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Take the initiative and have a tough conversation with your manager

Tough conversation

Your team members fly is open. Does that have to be a tough conversation?

The tough conversation doesn’t have to be tough

Last week we discussed why your manager might be difficult to work with. This week’s topic was supposed to discuss scripts to use, but I realized I missed a step prior to the conversation. This step is how to prepare for a tough conversation without creating drama.  Your manager has direct influence over your career so it is in our best interest to get along.

Next week some sample scripts for your difficult conversation. Fair or not, we need to figure out how to effectively communicate with our manager.

Most of us have wanted to provide feedback out of frustration and not admiration. When was the last time you pulled your manager aside and exclaimed:

  • “Hey, you are doing a great job as my manager! You promoted the right person”
  • “I really appreciate you going to bat for me when our VP misunderstood the situation”

C-levels are good at supporting their colleagues. Trust me, managers don’t hear positive feedback from their direct reports. Ninetynine percent of the time its crickets or criticism.

If you aren’t being told you are the advisor. . .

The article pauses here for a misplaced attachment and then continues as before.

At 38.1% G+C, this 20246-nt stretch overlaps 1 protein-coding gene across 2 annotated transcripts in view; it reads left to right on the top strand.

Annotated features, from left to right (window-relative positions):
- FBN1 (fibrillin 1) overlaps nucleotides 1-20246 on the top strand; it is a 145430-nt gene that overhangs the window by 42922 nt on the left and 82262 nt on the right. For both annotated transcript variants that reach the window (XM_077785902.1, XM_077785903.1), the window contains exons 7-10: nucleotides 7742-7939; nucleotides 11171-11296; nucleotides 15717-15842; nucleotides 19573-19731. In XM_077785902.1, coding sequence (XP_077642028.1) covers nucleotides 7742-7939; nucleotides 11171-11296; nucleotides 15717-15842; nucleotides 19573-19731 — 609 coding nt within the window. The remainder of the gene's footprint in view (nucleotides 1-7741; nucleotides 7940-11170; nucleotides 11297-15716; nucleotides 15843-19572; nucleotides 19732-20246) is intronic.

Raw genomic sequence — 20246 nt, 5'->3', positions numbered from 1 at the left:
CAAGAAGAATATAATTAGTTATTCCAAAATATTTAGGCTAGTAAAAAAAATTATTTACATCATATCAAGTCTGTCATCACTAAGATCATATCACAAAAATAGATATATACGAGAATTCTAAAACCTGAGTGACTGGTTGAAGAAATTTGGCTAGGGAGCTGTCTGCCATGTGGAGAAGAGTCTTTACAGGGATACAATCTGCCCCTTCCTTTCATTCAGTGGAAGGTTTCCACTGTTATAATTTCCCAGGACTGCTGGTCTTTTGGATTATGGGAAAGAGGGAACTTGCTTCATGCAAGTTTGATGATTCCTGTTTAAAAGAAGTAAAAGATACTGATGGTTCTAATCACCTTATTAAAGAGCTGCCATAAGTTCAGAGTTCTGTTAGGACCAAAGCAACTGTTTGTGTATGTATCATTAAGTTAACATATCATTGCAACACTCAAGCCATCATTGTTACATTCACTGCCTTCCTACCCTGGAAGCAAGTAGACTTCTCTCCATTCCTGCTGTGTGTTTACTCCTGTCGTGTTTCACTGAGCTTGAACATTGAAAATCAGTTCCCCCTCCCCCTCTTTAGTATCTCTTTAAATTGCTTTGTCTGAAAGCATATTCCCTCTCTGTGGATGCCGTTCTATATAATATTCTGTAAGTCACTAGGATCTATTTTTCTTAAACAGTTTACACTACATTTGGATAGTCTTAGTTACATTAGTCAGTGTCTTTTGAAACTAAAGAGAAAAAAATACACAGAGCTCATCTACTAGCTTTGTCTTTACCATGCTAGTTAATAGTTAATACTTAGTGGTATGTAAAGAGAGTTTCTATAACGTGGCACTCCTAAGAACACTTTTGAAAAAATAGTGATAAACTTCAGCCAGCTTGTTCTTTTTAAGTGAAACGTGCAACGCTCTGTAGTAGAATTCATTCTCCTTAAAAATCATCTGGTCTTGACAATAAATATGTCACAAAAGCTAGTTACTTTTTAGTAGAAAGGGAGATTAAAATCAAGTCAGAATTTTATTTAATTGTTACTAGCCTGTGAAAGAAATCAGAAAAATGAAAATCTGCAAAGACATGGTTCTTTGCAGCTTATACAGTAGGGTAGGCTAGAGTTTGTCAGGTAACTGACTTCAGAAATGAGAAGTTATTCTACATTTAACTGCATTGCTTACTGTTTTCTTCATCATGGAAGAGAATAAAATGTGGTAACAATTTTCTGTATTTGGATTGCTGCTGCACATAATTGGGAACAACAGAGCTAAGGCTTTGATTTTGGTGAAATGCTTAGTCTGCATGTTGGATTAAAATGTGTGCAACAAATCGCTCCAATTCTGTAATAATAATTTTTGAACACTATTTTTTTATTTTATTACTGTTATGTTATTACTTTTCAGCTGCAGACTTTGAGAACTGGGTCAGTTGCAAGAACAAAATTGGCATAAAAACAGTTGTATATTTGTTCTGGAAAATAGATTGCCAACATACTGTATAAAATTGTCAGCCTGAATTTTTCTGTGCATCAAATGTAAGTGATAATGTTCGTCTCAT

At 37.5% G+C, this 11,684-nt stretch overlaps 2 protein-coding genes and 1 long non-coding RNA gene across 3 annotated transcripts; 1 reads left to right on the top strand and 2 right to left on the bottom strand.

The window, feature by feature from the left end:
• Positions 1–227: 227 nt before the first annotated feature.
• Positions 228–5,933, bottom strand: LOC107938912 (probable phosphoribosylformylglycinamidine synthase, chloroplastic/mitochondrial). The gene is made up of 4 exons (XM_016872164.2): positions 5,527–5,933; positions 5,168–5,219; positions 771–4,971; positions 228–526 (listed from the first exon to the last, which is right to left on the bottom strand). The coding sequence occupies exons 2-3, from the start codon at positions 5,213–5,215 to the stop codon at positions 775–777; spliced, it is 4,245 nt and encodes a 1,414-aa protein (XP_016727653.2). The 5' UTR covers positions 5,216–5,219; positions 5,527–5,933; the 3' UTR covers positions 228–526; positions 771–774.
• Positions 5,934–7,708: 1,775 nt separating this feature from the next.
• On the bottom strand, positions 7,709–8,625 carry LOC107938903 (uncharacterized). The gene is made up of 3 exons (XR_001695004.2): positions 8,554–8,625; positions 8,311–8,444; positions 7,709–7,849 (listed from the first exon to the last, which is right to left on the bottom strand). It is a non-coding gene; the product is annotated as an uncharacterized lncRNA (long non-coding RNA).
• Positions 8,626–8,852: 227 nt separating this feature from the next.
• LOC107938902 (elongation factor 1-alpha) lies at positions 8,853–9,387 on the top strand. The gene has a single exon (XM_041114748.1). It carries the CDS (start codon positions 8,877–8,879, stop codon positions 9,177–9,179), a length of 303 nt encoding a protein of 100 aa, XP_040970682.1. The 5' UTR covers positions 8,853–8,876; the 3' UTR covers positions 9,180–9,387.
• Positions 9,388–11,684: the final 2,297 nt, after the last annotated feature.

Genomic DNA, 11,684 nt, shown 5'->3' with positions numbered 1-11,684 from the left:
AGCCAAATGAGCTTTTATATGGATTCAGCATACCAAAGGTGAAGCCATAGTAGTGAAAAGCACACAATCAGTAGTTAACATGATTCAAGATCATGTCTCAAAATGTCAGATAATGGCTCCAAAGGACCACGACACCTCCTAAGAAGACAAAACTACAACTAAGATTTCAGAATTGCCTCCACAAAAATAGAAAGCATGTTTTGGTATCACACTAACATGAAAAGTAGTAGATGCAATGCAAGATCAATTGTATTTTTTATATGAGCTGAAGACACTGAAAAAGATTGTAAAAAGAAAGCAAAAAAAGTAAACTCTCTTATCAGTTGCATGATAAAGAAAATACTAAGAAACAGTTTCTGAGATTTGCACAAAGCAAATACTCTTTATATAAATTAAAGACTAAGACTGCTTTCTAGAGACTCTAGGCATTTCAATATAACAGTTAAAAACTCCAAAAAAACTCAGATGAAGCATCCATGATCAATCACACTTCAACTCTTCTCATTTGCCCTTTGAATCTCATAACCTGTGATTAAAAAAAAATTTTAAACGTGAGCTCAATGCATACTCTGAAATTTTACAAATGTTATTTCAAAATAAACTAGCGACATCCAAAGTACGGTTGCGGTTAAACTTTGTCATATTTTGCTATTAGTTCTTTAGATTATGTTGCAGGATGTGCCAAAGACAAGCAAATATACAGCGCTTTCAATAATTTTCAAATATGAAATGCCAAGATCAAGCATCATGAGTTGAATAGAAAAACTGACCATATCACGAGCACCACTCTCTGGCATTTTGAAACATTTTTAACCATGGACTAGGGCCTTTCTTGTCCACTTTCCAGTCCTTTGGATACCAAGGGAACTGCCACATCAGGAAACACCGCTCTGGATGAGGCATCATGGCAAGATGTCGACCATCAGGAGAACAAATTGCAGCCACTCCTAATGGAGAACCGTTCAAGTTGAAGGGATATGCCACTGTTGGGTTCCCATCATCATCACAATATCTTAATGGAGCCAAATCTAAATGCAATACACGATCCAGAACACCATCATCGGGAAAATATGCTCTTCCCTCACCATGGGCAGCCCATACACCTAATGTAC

Your goal is to provide productive feedback that won’t turn your manager against you. Believe it or not, feedback for improvement can turn your manager into an ally. You can be seen as a trusted advisor just as easily as you can be seen as the pain in the ass.  Be the advisor.

It’s not what you say, it’s how you say it

Most of us want to get along with others and avoid drama. Managers don’t blow up on you for grins. There is usually a trigger. It is hard for your manager to hold a grudge when you provide minimum levels of professional etiquette. Remember the three points below and you can create a professional vibe:

  1. Show common courtesy and professionalism
  2. Always give your manager an opportunity to fix the situation. Don’t assume they know what a situation exists.
  3. Give your manager the benefit of the doubt and a little bit of grace. Assume that intent is positive, and your manager doesn’t realize they were causing grief.

Why we fear our manager

The first thing we need to do when providing feedback for improvement is to change our mindset. Feedback for improvement from an accusatory attitude will not go over well. To avoid the tough conversation, our feedback needs to be perceived as sincere.

EG: Provide feedback for improvement to your child or significant other when you are angry, and they will probably shut down. Giving feedback to your manager from an angry or frustrated place will be a career-limiting move. Ever seen parents yell at their kids at a Wal-Mart?  Not pretty, not effective.

Assume good intent on your manager’s behalf

No one wants to walk around with spinach in their teeth or an unzipped fly. If no one points out our innocent faux pas, how can we expect them to be corrected?